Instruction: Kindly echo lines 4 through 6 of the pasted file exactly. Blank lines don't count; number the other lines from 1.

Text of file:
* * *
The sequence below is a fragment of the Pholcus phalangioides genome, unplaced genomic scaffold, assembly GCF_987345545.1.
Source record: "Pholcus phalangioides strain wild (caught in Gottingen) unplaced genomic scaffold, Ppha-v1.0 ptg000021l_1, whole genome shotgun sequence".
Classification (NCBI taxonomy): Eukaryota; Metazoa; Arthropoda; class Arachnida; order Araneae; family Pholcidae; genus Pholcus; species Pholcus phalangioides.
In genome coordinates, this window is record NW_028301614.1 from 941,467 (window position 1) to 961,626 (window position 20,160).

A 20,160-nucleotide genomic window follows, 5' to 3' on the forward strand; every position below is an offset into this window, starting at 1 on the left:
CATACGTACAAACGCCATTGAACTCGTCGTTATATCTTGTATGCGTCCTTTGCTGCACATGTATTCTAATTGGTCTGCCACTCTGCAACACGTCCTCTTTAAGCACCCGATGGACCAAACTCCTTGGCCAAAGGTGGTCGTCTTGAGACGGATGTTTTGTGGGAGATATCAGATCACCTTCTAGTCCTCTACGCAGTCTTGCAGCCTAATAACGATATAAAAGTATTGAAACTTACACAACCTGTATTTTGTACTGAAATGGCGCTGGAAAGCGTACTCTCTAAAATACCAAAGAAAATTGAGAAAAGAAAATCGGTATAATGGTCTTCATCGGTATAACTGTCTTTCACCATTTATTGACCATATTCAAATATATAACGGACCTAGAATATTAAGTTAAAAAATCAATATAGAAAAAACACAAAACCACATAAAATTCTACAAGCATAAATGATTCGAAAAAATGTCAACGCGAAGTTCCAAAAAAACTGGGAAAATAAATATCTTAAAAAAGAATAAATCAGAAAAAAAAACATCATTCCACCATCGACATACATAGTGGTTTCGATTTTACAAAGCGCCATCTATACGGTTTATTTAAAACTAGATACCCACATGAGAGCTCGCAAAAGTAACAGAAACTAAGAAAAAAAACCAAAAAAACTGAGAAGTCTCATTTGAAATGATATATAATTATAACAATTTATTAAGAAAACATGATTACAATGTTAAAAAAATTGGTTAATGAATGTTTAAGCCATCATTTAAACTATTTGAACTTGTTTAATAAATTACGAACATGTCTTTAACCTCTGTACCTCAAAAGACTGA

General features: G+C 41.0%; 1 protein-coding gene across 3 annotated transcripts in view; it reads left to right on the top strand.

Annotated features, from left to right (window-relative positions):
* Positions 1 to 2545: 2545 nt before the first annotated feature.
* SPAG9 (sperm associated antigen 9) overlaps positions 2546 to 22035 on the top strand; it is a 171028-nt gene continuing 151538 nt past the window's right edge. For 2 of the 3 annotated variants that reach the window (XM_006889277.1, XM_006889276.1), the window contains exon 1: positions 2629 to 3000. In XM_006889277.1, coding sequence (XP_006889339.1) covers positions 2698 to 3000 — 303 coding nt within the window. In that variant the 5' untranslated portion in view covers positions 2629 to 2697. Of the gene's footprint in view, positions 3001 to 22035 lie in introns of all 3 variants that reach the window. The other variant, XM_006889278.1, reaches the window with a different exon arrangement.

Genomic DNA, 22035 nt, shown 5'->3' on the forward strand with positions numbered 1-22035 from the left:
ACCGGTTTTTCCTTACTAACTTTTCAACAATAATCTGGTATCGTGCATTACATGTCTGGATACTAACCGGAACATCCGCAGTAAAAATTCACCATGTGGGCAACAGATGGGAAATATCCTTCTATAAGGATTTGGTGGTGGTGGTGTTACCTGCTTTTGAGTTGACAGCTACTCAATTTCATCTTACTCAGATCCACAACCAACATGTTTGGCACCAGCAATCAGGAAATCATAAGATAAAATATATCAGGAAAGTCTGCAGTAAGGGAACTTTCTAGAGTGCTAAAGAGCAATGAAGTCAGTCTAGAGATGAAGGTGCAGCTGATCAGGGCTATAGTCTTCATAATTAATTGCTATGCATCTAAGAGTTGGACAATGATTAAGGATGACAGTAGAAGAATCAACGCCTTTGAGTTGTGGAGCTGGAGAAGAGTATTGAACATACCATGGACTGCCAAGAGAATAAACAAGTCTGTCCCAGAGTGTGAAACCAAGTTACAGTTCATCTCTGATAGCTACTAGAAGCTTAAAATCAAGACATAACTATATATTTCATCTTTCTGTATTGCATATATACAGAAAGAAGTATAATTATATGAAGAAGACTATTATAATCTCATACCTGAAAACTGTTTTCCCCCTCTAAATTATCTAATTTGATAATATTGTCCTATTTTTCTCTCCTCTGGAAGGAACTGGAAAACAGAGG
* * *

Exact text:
In genome coordinates, this window is record NW_028301614.1 from 941,467 (window position 1) to 961,626 (window position 20,160).

A 20,160-nucleotide genomic window follows, 5' to 3' on the forward strand; every position below is an offset into this window, starting at 1 on the left:
CATACGTACAAACGCCATTGAACTCGTCGTTATATCTTGTATGCGTCCTTTGCTGCACATGTATTCTAATTGGTCTGCCACTCTGCAACACGTCCTCTTTAAGCACCCGATGGACCAAACTCCTTGGCCAAAGGTGGTCGTCTTGAGACGGATGTTTTGTGGGAGATATCAGATCACCTTCTAGTCCTCTACGCAGTCTTGCAGCCTAATAACGATATAAAAGTATTGAAACTTACACAACCTGTATTTTGTACTGAAATGGCGCTGGAAAGCGTACTCTCTAAAATACCAAAGAAAATTGAGAAAAGAAAATCGGTATAATGGTCTTCATCGGTATAACTGTCTTTCACCATTTATTGACCATATTCAAATATATAACGGACCTAGAATATTAAGTTAAAAAATCAATATAGAAAAAACACAAAACCACATAAAATTCTACAAGCATAAATGATTCGAAAAAATGTCAACGCGAAGTTCCAAAAAAACTGGGAAAATAAATATCTTAAAAAAGAATAAATCAGAAAAAAAAACATCATTCCACCATCGACATACATAGTGGTTTCGATTTTACAAAGCGCCATCTATACGGTTTATTTAAAACTAGATACCCACATGAGAGCTCGCAAAAGTAACAGAAACTAAGAAAAAAAACCAAAAAAACTGAGAAGTCTCATTTGAAATGATATATAATTATAACAATTTATTAAGAAAACATGATTACAATGTTAAAAAAATTGGTTAATGAATGTTTAAGCCATCATTTAAACTATTTGAACTTGTTTAATAAATTACGAACATGTCTTTAACCTCTGTACCTCAAAAGACTGA